Emotion-Based Data Collection Used for Sichuan HIV Case Study

The Situation

The Red Cross Society of China (RCSC) collaborated with the Canadian Red Cross (CRC) to support important HIV and AIDS prevention projects in China. Together they worked with the high-risk group of Intravenous Drug Users (IDUs) in Deyang, as well as Commercial Sex Workers (CSWs) and University students/volunteers (UVs) in Nanchong, all in Sichuan Province.

They wanted to review and document the successes and challenges of the project, as well as learning where new programming was needed. For this work, Global Learning Partners (GLP) was invited in to collaborate and offer its experience in training, evaluation and capacity-building.

The Journey

One way to evaluate a program is using emotion-based data collection methods, including stories, drawing, photographs, and snippets of informal and structured dialogue with those involved in the program. This qualitative research evaluation methodology is unique and highly effective in collecting rich nuanced data, while maintaining the confidentiality of all participants. We wanted to ‘take a detailed picture’ of the program, yet without the use of a camera.

For the purposes of capacity-building and to maximize the feeling of safety during the interview process, the staff who implemented the program were also the team who conducted the review. This helped to ensure deep personal sharing of real-life challenges and celebration as a result of the RCSC work.

The challenges included the confidential nature of the project as the treatment involves addressing illegal underground activities, the sensitive nature of the activities involved, people who were sometimes reluctant to talk about their activities, and working with assistants who needed to bridge language and culture differences.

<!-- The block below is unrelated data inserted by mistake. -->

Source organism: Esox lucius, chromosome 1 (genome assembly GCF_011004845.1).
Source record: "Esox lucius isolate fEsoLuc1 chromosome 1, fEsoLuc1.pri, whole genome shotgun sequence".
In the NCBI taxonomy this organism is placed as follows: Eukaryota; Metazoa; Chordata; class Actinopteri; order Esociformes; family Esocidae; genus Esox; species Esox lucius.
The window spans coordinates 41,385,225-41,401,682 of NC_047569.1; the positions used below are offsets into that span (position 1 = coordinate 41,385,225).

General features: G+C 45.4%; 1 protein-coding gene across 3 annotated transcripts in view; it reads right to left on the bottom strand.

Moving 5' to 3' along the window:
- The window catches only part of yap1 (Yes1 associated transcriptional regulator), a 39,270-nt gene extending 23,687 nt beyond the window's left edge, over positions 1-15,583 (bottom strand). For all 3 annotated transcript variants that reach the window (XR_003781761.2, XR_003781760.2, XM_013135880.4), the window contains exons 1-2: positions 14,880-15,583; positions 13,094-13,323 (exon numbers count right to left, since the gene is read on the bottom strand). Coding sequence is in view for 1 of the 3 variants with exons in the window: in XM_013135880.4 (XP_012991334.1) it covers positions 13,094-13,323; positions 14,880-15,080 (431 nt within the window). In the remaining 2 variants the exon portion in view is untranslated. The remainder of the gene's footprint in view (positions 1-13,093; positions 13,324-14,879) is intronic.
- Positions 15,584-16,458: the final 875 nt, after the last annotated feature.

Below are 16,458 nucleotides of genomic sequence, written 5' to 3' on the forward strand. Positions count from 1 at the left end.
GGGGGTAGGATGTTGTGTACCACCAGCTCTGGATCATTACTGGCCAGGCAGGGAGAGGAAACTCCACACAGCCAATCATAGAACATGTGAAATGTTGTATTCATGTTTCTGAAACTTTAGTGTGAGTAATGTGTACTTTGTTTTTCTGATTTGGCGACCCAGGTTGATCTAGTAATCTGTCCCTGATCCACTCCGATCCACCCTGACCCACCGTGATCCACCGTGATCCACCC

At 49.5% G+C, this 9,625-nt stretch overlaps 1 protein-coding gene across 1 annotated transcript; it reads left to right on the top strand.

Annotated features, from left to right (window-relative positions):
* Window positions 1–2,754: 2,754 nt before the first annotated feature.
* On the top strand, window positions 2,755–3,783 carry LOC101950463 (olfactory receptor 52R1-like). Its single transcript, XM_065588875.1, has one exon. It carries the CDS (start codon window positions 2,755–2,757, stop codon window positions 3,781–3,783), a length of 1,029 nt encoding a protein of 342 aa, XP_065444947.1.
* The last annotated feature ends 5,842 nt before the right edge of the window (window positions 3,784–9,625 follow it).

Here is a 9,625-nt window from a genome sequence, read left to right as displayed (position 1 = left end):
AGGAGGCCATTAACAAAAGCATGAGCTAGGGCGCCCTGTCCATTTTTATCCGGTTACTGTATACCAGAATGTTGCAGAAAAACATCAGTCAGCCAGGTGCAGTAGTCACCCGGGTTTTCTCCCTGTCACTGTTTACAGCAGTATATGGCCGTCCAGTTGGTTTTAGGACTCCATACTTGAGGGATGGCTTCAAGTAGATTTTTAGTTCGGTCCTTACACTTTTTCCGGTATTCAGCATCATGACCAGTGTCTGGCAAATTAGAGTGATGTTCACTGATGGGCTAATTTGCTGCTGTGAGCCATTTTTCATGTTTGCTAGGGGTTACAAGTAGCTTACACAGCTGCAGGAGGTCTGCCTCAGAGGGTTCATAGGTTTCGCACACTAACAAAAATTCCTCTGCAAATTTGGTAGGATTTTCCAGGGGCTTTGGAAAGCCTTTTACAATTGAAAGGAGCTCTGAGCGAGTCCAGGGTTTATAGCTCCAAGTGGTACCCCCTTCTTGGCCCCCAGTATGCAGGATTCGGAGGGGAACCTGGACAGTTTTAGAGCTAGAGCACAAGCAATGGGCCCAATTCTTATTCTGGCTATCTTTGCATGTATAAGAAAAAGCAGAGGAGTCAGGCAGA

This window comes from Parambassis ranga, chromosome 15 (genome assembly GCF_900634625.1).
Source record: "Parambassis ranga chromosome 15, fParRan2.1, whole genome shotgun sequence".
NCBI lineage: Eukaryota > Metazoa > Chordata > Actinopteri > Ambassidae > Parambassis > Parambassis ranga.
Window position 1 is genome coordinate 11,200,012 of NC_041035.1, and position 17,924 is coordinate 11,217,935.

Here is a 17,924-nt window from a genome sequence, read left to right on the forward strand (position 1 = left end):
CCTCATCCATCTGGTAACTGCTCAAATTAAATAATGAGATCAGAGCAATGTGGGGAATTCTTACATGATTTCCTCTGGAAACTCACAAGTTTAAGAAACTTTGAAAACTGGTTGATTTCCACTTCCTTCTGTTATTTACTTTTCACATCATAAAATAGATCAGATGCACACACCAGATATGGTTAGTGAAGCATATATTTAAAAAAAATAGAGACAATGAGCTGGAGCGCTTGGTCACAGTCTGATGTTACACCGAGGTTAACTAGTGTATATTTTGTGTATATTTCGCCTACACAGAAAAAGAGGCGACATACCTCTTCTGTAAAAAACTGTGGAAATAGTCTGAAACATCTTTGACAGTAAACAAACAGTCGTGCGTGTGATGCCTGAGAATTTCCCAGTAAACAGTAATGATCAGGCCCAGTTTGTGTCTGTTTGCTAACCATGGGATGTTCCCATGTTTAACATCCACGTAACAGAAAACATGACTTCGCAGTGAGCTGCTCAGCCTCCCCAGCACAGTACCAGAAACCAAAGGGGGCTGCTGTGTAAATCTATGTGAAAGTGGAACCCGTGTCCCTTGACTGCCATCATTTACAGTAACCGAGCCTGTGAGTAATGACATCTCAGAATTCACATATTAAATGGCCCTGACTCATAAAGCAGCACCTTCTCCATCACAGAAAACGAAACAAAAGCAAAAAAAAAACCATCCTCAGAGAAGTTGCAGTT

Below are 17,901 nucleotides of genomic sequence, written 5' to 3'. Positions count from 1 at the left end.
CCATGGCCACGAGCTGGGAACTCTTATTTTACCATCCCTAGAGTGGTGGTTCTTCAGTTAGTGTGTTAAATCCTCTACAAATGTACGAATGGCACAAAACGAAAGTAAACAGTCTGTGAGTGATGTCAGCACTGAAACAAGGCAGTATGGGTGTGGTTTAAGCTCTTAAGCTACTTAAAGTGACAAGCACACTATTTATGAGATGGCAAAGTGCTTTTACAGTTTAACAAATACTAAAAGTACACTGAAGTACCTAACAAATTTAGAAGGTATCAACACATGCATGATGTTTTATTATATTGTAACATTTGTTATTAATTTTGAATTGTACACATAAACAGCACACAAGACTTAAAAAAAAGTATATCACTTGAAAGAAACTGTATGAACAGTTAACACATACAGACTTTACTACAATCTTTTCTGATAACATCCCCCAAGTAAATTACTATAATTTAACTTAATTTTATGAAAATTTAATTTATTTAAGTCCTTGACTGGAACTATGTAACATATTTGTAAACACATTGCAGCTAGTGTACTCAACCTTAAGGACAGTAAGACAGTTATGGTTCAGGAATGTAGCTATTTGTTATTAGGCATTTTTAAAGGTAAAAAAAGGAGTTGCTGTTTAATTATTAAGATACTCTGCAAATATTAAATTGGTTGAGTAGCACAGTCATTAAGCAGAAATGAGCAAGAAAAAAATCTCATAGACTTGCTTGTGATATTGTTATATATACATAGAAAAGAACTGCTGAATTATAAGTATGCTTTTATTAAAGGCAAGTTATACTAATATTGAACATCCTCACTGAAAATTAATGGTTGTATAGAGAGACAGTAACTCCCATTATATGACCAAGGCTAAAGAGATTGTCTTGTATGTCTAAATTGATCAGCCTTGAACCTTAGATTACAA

The Impact

There were two important results seen: a) with the documentation of the Deyang and Nanchong Projects, the RCSC is equipped to share the key learnings, challenges and successes in the program with similar projects in RCSC in the region and around the world; and b) RCSC staff is equipped to carry out similar research and evaluation projects in the future, on other projects, and eventually to share their knowledge with their colleagues in RCSC and in China.

The anticipated change for Deyang and Nanchong as a result of the completion of this project include a) an enhanced ability to reflect critically on the successes and challenges of the project, and ultimately improve and strengthen the project activities; b) strengthened capacity to share the methodology and results of the Deyang and Nanchong projects with similar interventions in China and elsewhere; and, c) an ability to plan and implement similar case study projects in the future.